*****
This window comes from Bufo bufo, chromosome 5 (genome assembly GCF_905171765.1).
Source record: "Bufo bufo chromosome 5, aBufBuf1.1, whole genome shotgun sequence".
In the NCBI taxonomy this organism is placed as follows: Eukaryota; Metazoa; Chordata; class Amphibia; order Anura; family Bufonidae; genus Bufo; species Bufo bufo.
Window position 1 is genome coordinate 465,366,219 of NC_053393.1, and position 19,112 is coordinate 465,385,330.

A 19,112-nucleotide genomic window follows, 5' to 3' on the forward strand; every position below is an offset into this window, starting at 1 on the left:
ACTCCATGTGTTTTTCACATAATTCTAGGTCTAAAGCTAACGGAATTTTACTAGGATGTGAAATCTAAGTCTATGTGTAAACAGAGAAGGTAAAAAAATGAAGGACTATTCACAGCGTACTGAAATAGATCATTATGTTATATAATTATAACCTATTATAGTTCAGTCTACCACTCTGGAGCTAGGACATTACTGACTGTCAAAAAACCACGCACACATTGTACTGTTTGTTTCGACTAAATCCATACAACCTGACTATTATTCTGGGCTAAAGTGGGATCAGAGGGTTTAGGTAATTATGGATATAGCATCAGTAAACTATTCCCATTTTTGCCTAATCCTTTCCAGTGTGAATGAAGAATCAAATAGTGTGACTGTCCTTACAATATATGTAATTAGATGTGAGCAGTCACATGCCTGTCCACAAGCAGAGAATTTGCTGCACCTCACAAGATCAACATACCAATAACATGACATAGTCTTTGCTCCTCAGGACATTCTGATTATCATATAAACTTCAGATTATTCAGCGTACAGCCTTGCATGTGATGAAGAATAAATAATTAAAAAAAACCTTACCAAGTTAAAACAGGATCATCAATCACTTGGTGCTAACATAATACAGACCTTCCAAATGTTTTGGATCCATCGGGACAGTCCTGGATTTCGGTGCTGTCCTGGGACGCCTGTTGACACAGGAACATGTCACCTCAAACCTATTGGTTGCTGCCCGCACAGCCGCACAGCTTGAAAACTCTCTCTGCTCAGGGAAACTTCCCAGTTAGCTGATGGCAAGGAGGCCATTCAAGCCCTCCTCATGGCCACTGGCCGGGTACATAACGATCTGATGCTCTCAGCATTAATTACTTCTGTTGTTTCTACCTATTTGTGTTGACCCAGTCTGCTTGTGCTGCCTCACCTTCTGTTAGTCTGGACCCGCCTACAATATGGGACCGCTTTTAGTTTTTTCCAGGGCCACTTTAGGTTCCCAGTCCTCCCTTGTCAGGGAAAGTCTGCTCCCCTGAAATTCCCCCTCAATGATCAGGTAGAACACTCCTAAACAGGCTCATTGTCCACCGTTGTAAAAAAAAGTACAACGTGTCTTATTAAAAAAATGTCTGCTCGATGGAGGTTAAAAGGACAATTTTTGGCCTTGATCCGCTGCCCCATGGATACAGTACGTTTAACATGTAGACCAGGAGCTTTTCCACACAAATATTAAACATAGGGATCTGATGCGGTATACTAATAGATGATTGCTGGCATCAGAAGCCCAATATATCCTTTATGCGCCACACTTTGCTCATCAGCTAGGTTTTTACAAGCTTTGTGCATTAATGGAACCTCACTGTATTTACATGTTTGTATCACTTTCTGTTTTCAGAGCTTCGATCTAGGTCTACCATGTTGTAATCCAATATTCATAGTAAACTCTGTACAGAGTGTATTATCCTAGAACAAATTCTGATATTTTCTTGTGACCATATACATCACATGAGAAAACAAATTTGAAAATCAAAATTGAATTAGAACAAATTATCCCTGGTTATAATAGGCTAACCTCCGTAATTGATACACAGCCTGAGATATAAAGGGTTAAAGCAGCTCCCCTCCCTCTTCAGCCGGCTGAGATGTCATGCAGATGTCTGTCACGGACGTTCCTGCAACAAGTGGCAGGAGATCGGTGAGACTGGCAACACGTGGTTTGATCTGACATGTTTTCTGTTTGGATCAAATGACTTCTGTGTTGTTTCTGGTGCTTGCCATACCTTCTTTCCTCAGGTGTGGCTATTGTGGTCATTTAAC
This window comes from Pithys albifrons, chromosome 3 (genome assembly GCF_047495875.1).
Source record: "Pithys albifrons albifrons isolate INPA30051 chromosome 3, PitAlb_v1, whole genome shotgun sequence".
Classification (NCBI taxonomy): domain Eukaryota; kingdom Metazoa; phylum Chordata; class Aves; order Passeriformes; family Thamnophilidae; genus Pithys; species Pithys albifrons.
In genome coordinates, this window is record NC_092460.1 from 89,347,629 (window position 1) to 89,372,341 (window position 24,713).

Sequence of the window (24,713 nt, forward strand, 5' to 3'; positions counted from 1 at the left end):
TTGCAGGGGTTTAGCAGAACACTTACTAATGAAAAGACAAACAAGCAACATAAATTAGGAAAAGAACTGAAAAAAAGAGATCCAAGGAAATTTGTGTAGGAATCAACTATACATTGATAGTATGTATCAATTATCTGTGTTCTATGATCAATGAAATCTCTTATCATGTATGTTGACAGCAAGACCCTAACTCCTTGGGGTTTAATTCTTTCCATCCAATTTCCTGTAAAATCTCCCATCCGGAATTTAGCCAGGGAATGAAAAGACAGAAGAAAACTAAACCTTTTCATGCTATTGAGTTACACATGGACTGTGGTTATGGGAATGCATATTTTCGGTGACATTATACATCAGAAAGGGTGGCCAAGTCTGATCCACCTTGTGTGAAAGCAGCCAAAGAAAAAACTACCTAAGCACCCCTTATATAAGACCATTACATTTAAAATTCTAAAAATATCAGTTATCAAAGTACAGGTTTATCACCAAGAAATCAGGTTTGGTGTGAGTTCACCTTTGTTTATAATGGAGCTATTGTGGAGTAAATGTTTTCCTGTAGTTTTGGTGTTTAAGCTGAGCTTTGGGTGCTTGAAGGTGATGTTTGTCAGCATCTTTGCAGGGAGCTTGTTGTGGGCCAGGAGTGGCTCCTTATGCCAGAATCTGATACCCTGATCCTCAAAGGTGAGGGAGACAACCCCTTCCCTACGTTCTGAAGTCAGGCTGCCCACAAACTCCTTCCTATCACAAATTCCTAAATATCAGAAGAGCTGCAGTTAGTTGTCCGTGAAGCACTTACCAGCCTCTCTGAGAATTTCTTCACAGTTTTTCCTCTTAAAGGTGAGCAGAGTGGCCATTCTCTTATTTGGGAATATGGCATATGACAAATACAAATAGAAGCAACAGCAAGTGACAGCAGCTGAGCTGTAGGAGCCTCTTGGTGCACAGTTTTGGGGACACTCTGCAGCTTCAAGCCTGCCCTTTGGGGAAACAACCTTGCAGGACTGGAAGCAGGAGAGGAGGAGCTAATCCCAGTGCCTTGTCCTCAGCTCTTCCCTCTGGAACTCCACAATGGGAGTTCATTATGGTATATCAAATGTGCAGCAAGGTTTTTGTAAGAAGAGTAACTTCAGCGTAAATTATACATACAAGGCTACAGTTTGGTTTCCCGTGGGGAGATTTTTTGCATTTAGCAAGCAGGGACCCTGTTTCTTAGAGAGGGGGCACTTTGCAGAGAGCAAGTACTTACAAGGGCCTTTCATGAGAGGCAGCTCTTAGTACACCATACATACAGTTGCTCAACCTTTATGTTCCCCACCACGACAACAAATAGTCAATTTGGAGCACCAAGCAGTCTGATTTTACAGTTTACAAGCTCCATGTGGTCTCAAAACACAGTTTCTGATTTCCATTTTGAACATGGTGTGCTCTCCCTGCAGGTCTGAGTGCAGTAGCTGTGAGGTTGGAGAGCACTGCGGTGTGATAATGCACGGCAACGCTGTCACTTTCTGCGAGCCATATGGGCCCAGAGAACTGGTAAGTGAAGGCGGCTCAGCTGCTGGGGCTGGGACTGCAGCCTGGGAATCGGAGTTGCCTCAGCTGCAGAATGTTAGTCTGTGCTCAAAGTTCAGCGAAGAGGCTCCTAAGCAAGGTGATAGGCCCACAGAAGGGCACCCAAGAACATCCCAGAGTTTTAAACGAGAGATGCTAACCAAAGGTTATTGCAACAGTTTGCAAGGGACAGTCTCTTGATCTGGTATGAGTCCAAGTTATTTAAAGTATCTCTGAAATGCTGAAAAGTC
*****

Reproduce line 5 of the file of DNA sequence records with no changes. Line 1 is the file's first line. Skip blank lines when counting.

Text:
A 19,112-nucleotide genomic window follows, 5' to 3' on the forward strand; every position below is an offset into this window, starting at 1 on the left: